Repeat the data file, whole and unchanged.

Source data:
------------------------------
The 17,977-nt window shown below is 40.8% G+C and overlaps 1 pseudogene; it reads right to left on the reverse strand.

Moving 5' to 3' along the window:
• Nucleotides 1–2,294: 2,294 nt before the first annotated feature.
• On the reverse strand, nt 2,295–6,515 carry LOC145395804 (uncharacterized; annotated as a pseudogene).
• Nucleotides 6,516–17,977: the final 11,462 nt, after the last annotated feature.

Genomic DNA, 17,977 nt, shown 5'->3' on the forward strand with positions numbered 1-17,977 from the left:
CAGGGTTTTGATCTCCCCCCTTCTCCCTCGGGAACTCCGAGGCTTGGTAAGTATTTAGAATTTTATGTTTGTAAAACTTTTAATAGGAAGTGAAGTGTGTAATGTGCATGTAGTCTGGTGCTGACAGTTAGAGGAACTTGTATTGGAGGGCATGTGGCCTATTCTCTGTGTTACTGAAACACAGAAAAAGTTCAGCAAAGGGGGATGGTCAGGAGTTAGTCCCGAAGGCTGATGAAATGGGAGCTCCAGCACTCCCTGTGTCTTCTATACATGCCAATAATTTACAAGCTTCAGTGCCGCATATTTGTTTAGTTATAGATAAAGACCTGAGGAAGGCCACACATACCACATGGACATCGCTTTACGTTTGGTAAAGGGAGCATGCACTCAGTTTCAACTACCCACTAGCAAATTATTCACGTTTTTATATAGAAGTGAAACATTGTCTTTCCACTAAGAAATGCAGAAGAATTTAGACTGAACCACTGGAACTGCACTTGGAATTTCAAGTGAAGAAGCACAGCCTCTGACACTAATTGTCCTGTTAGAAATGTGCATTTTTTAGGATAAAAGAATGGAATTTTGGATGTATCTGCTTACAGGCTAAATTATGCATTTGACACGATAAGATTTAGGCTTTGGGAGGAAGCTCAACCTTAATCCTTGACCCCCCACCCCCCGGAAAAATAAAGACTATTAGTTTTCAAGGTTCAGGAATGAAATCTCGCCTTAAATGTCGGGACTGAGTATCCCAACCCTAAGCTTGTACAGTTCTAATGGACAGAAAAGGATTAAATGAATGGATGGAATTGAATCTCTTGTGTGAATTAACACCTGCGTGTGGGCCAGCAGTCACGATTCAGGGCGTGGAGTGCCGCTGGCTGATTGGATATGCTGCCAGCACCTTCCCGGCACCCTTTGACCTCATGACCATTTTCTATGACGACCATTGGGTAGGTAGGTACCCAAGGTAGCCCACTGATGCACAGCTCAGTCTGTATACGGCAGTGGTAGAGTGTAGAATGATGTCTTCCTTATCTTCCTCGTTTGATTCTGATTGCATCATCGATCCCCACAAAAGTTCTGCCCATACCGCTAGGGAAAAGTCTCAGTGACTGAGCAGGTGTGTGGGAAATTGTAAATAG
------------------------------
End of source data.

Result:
The 17,977-nt window shown below is 40.8% G+C and overlaps 1 pseudogene; it reads right to left on the reverse strand.

Moving 5' to 3' along the window:
• Nucleotides 1–2,294: 2,294 nt before the first annotated feature.
• On the reverse strand, nt 2,295–6,515 carry LOC145395804 (uncharacterized; annotated as a pseudogene).
• Nucleotides 6,516–17,977: the final 11,462 nt, after the last annotated feature.

Genomic DNA, 17,977 nt, shown 5'->3' on the forward strand with positions numbered 1-17,977 from the left:
CAGGGTTTTGATCTCCCCCCTTCTCCCTCGGGAACTCCGAGGCTTGGTAAGTATTTAGAATTTTATGTTTGTAAAACTTTTAATAGGAAGTGAAGTGTGTAATGTGCATGTAGTCTGGTGCTGACAGTTAGAGGAACTTGTATTGGAGGGCATGTGGCCTATTCTCTGTGTTACTGAAACACAGAAAAAGTTCAGCAAAGGGGGATGGTCAGGAGTTAGTCCCGAAGGCTGATGAAATGGGAGCTCCAGCACTCCCTGTGTCTTCTATACATGCCAATAATTTACAAGCTTCAGTGCCGCATATTTGTTTAGTTATAGATAAAGACCTGAGGAAGGCCACACATACCACATGGACATCGCTTTACGTTTGGTAAAGGGAGCATGCACTCAGTTTCAACTACCCACTAGCAAATTATTCACGTTTTTATATAGAAGTGAAACATTGTCTTTCCACTAAGAAATGCAGAAGAATTTAGACTGAACCACTGGAACTGCACTTGGAATTTCAAGTGAAGAAGCACAGCCTCTGACACTAATTGTCCTGTTAGAAATGTGCATTTTTTAGGATAAAAGAATGGAATTTTGGATGTATCTGCTTACAGGCTAAATTATGCATTTGACACGATAAGATTTAGGCTTTGGGAGGAAGCTCAACCTTAATCCTTGACCCCCCACCCCCCGGAAAAATAAAGACTATTAGTTTTCAAGGTTCAGGAATGAAATCTCGCCTTAAATGTCGGGACTGAGTATCCCAACCCTAAGCTTGTACAGTTCTAATGGACAGAAAAGGATTAAATGAATGGATGGAATTGAATCTCTTGTGTGAATTAACACCTGCGTGTGGGCCAGCAGTCACGATTCAGGGCGTGGAGTGCCGCTGGCTGATTGGATATGCTGCCAGCACCTTCCCGGCACCCTTTGACCTCATGACCATTTTCTATGACGACCATTGGGTAGGTAGGTACCCAAGGTAGCCCACTGATGCACAGCTCAGTCTGTATACGGCAGTGGTAGAGTGTAGAATGATGTCTTCCTTATCTTCCTCGTTTGATTCTGATTGCATCATCGATCCCCACAAAAGTTCTGCCCATACCGCTAGGGAAAAGTCTCAGTGACTGAGCAGGTGTGTGGGAAATTGTAAATAG